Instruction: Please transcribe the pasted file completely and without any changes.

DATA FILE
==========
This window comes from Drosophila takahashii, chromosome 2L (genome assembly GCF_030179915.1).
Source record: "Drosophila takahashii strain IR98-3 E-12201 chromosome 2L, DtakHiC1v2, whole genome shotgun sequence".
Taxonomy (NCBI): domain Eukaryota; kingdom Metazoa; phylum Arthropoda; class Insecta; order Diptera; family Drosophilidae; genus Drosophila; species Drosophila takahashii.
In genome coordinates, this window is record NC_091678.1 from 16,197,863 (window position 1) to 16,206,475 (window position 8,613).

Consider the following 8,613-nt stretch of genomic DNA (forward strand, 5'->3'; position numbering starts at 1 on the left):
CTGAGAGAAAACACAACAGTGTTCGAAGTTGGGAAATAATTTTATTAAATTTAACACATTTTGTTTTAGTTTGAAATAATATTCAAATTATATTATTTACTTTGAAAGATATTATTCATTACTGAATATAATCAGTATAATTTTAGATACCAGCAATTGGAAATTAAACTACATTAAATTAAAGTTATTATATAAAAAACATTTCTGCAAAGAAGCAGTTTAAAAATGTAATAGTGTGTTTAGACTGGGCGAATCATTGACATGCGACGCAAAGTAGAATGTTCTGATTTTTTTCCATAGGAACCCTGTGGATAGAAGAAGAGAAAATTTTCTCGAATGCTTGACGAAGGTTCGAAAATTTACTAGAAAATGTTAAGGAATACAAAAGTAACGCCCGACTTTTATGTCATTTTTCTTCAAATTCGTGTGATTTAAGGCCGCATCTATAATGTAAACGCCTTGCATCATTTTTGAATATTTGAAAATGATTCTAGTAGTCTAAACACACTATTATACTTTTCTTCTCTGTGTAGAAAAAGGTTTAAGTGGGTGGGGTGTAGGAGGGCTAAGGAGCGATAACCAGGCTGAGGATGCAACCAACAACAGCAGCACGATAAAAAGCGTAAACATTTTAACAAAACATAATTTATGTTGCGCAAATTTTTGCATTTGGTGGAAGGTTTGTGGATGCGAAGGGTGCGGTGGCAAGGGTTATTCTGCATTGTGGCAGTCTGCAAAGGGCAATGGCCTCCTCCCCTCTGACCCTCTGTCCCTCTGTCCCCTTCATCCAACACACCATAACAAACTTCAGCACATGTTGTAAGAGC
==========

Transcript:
This window comes from Drosophila takahashii, chromosome 2L (genome assembly GCF_030179915.1).
Source record: "Drosophila takahashii strain IR98-3 E-12201 chromosome 2L, DtakHiC1v2, whole genome shotgun sequence".
Taxonomy (NCBI): domain Eukaryota; kingdom Metazoa; phylum Arthropoda; class Insecta; order Diptera; family Drosophilidae; genus Drosophila; species Drosophila takahashii.
In genome coordinates, this window is record NC_091678.1 from 16,197,863 (window position 1) to 16,206,475 (window position 8,613).

Consider the following 8,613-nt stretch of genomic DNA (forward strand, 5'->3'; position numbering starts at 1 on the left):
CTGAGAGAAAACACAACAGTGTTCGAAGTTGGGAAATAATTTTATTAAATTTAACACATTTTGTTTTAGTTTGAAATAATATTCAAATTATATTATTTACTTTGAAAGATATTATTCATTACTGAATATAATCAGTATAATTTTAGATACCAGCAATTGGAAATTAAACTACATTAAATTAAAGTTATTATATAAAAAACATTTCTGCAAAGAAGCAGTTTAAAAATGTAATAGTGTGTTTAGACTGGGCGAATCATTGACATGCGACGCAAAGTAGAATGTTCTGATTTTTTTCCATAGGAACCCTGTGGATAGAAGAAGAGAAAATTTTCTCGAATGCTTGACGAAGGTTCGAAAATTTACTAGAAAATGTTAAGGAATACAAAAGTAACGCCCGACTTTTATGTCATTTTTCTTCAAATTCGTGTGATTTAAGGCCGCATCTATAATGTAAACGCCTTGCATCATTTTTGAATATTTGAAAATGATTCTAGTAGTCTAAACACACTATTATACTTTTCTTCTCTGTGTAGAAAAAGGTTTAAGTGGGTGGGGTGTAGGAGGGCTAAGGAGCGATAACCAGGCTGAGGATGCAACCAACAACAGCAGCACGATAAAAAGCGTAAACATTTTAACAAAACATAATTTATGTTGCGCAAATTTTTGCATTTGGTGGAAGGTTTGTGGATGCGAAGGGTGCGGTGGCAAGGGTTATTCTGCATTGTGGCAGTCTGCAAAGGGCAATGGCCTCCTCCCCTCTGACCCTCTGTCCCTCTGTCCCCTTCATCCAACACACCATAACAAACTTCAGCACATGTTGTAAGAGC